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Closers: What We Learned In 2012

This season must be considered yet another vindication for the don't-pay-for-saves crowd. With so much bullpen turnover in 2012, particularly in the early going, there's a good chance that any owner who drafted a closer -- regardless of the round -- got burned. To wit, here's a quick rundown of each team's Opening Day stopper compared to who finished the season in the ninth:

AL East
Rays: Joel Peralta - Fernando Rodney
Orioles: Jim Johnson - Johnson
Red Sox: Alfredo Aceves - Andrew Bailey
Yankees: Mariano Rivera - Rafael Soriano
Blue Jays: Sergio Santos - Casey Janssen

AL Central
White Sox: Hector Santiago - Addison Reed
Tigers: Jose Valverde - Valverde
Royals: Jonathan Broxton - Greg Holland
Indians: Chris Perez - Perez
Twins: Matt Capps - Glen Perkins

AL West
Angels: Jordan Walden - Ernesto Frieri
Athletics: Grant Balfour - Balfour (with changes in between)
Mariners: Brandon League - Tom Wilhelmsen
Rangers: Joe Nathan - Nathan

NL East
Nationals: Drew Storen - Storen (with changes in between)
Braves: Craig Kimbrel - Kimbrel
Mets: Frank Francisco - Francisco (with changes in between)
Phillies: Jonathan Papelbon - Papelbon
Marlins: Heath Bell - Steve Cishek

NL Central
Reds: Sean Marshall - Chapman
Pirates: Joel Hanrahan - Hanrahan
Cubs: Carlos Marmol - Marmol (with changes in between)
Astros: Brett Myers - Wilton Lopez
Cardinals: Jason Motte - Motte
Brewers: John Axford - Axford (changes in between)

NL West
Giants: Brian Wilson - Sergio Romo/Javier Lopez
Rockies: Rafael Betancourt - Betancourt
Padres: Huston Street - Street (with changes in between)
Dodgers: Javy Guerra - League
Diamondbacks: J.J. Putz - Putz

As you can see, the odds of a reliever going wire-to-wire  as his team's closer aren't very good. Of our 30 Opening Day closers, only 10 of them -- Johnson, Valverde, Perez, Nathan, Kimbrel, Papelbon, Hanrahan, Motte, Betancourt, and Putz -- made it through the season without either being demoted or seeing time on the disabled list at some point. I'm not very good at the maths, but by my calculations, 66.6% (with a bar over the last six, since it goes on for infinity) of our Opening Day closers lost their jobs at some point. This is why most fantasy pundits recommend holding off on closers till the early or mid-teen rounds in a 12-team draft. In fact, the late-teen rounds might even be the savvier value play for closers; I don't mind bragging that I nabbed Johnson in the 18th round in my primary league.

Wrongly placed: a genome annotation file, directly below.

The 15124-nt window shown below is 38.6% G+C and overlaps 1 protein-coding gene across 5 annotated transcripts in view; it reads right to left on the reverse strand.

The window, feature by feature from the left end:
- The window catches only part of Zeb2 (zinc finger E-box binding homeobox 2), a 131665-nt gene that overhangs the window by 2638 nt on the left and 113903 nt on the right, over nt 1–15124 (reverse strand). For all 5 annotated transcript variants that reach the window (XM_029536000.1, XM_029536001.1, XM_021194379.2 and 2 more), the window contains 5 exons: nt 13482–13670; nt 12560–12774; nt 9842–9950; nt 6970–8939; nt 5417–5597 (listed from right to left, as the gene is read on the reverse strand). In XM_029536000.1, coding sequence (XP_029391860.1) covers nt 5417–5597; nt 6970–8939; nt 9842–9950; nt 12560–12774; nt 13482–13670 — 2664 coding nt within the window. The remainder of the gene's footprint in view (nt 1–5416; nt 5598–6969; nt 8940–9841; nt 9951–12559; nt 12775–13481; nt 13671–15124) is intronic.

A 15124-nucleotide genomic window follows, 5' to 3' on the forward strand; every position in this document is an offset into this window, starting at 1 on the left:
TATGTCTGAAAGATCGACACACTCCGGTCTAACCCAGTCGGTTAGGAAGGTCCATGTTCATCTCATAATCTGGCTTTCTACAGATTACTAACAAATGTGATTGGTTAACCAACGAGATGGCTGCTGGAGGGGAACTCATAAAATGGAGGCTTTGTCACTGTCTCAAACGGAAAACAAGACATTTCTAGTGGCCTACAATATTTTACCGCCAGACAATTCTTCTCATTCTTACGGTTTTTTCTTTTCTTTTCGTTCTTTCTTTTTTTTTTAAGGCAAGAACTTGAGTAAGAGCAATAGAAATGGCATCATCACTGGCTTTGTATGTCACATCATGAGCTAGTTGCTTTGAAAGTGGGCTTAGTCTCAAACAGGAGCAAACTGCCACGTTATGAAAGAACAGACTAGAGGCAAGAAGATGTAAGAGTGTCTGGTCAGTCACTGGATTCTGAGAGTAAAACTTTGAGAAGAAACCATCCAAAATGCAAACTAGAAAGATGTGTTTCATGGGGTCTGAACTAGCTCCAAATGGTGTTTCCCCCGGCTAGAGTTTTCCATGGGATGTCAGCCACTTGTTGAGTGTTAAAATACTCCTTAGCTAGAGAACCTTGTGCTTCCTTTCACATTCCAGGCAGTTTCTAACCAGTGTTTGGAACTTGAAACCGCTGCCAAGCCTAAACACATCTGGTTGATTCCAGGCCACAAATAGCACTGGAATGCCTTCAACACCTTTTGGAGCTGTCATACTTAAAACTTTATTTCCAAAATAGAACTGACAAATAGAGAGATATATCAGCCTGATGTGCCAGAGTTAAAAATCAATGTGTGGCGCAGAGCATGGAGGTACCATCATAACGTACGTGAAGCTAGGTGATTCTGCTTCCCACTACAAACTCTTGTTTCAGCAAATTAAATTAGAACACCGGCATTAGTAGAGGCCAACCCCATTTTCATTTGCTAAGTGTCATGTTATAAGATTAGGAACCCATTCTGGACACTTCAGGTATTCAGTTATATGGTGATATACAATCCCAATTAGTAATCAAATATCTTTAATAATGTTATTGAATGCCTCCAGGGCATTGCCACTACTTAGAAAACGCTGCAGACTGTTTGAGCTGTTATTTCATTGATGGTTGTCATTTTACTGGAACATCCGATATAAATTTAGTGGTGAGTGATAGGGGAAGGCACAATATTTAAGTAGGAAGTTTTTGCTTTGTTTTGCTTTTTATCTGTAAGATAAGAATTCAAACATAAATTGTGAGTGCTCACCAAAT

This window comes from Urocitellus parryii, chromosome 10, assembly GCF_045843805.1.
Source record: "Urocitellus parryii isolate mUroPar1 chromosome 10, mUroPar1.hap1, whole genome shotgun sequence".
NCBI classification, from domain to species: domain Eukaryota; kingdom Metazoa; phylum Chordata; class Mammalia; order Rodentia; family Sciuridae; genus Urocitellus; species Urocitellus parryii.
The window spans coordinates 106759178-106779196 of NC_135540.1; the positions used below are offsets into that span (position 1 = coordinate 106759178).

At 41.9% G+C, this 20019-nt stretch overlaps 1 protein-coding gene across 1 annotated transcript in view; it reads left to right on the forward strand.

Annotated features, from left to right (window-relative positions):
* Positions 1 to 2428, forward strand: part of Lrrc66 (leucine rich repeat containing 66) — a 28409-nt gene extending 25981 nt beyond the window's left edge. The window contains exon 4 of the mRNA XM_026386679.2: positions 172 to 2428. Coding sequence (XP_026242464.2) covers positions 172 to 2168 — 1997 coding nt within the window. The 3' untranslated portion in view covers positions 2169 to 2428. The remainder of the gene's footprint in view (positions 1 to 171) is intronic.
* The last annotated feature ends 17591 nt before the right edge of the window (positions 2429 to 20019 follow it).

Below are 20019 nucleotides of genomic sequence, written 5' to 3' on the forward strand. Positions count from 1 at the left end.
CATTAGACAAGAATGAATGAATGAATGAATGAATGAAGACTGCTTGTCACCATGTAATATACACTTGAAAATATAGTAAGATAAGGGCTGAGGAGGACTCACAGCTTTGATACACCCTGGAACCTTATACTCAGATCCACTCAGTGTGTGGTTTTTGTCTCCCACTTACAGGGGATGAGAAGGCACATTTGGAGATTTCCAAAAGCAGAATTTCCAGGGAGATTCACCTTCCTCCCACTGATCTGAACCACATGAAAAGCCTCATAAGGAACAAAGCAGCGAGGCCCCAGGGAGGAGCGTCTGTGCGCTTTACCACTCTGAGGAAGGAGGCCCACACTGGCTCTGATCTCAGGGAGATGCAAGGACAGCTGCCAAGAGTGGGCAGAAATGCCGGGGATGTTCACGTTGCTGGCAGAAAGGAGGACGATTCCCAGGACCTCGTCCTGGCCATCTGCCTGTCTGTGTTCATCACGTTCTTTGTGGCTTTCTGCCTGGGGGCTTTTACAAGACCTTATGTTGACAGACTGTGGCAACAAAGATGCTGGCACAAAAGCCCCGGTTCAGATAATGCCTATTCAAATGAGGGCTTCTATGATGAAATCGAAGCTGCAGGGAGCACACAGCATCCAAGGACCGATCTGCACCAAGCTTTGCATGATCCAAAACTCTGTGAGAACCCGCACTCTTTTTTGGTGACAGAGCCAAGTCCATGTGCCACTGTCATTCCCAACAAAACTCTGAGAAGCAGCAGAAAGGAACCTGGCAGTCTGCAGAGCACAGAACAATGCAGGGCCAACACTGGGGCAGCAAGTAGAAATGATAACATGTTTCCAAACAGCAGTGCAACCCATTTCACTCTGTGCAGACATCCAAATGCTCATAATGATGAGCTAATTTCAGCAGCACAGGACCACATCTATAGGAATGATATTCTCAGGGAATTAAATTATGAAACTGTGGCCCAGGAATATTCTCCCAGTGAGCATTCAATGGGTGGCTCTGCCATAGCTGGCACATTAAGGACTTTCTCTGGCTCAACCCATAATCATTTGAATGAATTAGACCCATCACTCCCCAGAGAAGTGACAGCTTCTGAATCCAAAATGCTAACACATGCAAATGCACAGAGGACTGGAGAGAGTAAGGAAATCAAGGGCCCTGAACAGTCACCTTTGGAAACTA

However, what makes this debate interesting is that it's not necessarily cut-and-dry. Those who dare to gamble an early-round pick on a stud closer are sometimes rewarded. For example, coming off a brilliant 2011, Kimbrel was just as good, if not better, this season. He was popped in the seventh round of my league this year, and there's no way around the fact that he was actually a bargain in that round. As of Tuesday morning, Yahoo! ranks him as the 17th best player in all of fantasy this season, while ESPN's weird algorithm pegs him as 10th best -- no, not merely the 10th best pitcher; the 10th best player overall. Elsehwere, Papelbon was also something of a value pick, trumping his ADP of 100 by a healthy margin as he pulled in at No. 44 in Yahoo! leagues and No. 43 in ESPN leagues.

And therein lies the rub. Value can be extracted from early- and mid-round closers on draft day -- but it's an extremely risky proposition. I'll look at that in a separate post. 

Of course, I'd be remiss if I didn't mention this season's most valuable closer relative to his ADP: Rodney. This year, as is the case most years, the closers who yielded the most value are the ones who went undrafted and then managed to tear off 20 or 30 saves -- or even more than that. Rodney became the patron saint of that set in 2012, rivaling Kimbrel's ranking in Yahoo! and ESPN while going largely undrafted in most leagues. Chapman fell under the same umbrella, as well. It's no knock on Kimbrel, but in terms of fantasy, any owner worth his salt would rather have spent his Kimbrel pick elsewhere and then nabbed Rodney or Chapman. It's not that simple, obviously. One must be quick to the draw on the waiver wire in such cases, and even then, no one could have foreseen Rodney's brilliance. In Chapman's case, he was mired behind a very good reliever in Marshall on Cincinnati's depth chart; who predicted that Marshall would be out of the job by mid-May?

And so it goes.

So, what did we learn? We re-learned that it's most prudent not to (over)pay for saves, but we also learned that as is often true in life, those bold enough to defy convention are sometimes rewarded.


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